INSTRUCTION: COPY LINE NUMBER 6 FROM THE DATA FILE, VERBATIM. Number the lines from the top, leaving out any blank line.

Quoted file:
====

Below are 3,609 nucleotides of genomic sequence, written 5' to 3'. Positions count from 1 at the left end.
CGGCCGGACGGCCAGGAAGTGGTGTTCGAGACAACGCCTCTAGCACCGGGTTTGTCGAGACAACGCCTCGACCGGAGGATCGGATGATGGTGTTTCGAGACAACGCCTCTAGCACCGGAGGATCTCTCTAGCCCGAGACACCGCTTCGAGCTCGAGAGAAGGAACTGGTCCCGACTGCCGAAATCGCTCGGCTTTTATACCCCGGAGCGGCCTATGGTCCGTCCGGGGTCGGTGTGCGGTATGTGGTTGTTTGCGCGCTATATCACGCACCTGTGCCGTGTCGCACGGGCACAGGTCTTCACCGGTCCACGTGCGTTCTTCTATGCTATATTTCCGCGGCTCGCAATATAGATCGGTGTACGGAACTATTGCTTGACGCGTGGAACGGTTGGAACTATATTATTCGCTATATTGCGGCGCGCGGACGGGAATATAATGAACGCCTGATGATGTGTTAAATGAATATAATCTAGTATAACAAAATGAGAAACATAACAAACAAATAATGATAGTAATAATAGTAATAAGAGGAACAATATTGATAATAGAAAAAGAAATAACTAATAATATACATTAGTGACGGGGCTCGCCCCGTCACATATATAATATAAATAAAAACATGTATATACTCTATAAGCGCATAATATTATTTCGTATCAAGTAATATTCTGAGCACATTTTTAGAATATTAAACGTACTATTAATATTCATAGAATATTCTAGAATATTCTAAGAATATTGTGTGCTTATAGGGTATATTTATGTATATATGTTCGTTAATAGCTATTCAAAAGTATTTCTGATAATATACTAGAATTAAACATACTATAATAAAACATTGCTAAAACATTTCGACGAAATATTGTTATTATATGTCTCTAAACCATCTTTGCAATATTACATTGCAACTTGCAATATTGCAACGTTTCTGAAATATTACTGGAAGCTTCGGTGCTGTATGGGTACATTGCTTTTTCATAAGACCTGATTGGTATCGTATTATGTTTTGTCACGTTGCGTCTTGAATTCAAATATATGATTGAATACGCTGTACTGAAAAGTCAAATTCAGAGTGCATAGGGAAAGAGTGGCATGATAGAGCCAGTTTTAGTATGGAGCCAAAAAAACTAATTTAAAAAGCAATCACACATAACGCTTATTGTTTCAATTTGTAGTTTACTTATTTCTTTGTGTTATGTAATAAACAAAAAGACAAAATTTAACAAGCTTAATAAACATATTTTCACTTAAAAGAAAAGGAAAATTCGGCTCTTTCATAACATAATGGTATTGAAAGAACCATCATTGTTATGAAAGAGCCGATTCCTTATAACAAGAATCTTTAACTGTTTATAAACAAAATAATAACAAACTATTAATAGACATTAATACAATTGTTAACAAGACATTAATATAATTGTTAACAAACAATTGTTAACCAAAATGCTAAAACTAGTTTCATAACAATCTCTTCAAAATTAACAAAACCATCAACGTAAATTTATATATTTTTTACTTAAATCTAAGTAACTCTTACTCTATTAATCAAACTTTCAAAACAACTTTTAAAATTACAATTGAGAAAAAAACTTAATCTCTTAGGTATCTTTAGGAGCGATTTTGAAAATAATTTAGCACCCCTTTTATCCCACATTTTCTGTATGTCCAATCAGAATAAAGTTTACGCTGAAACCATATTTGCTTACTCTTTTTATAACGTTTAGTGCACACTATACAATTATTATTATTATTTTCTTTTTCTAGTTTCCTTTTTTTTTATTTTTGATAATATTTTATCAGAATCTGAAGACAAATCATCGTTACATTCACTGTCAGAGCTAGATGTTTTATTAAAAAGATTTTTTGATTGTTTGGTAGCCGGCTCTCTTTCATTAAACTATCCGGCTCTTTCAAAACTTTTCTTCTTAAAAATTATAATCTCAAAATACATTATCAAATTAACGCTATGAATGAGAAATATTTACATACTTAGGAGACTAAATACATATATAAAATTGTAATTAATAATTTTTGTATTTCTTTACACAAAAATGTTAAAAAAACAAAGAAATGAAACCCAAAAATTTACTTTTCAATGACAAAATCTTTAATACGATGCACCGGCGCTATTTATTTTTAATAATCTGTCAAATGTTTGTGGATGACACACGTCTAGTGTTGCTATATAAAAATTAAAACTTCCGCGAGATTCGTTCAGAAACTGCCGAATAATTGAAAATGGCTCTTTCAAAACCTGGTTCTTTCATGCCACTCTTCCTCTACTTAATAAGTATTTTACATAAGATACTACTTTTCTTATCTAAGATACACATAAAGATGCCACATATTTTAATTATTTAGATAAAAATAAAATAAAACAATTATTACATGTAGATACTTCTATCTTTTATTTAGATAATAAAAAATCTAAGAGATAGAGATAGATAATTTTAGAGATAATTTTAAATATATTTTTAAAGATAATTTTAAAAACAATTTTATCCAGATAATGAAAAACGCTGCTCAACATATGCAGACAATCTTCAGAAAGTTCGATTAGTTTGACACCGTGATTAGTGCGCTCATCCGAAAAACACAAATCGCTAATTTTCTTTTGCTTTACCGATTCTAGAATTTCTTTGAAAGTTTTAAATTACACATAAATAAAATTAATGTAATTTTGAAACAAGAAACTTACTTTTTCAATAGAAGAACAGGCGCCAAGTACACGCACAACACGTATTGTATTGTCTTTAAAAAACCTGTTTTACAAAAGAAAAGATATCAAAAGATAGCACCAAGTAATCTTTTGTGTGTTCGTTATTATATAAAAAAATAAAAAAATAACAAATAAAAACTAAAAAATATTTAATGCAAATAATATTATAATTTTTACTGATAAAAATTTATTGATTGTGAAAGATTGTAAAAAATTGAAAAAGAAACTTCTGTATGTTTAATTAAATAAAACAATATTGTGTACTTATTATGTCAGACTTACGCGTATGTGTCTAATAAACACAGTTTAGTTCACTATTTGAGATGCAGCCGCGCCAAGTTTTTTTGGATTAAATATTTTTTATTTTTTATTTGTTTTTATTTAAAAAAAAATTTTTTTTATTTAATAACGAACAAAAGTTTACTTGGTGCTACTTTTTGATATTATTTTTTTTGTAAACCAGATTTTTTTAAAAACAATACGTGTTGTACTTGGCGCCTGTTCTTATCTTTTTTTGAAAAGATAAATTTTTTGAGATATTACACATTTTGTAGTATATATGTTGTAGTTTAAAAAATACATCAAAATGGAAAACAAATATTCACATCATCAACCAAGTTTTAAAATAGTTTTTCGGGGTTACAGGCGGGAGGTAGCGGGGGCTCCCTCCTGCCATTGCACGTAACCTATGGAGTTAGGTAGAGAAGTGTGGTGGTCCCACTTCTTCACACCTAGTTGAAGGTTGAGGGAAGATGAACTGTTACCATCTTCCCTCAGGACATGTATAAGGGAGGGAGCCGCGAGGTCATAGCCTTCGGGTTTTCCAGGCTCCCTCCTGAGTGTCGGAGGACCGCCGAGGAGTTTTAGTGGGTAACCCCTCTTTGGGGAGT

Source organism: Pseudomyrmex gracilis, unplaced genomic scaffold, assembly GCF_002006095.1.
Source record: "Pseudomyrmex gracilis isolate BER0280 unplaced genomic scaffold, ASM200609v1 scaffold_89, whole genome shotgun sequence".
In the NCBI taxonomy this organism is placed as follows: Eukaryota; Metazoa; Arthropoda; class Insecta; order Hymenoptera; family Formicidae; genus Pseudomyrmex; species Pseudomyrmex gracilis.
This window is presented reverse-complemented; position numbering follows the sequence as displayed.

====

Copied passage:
This window is presented reverse-complemented; position numbering follows the sequence as displayed.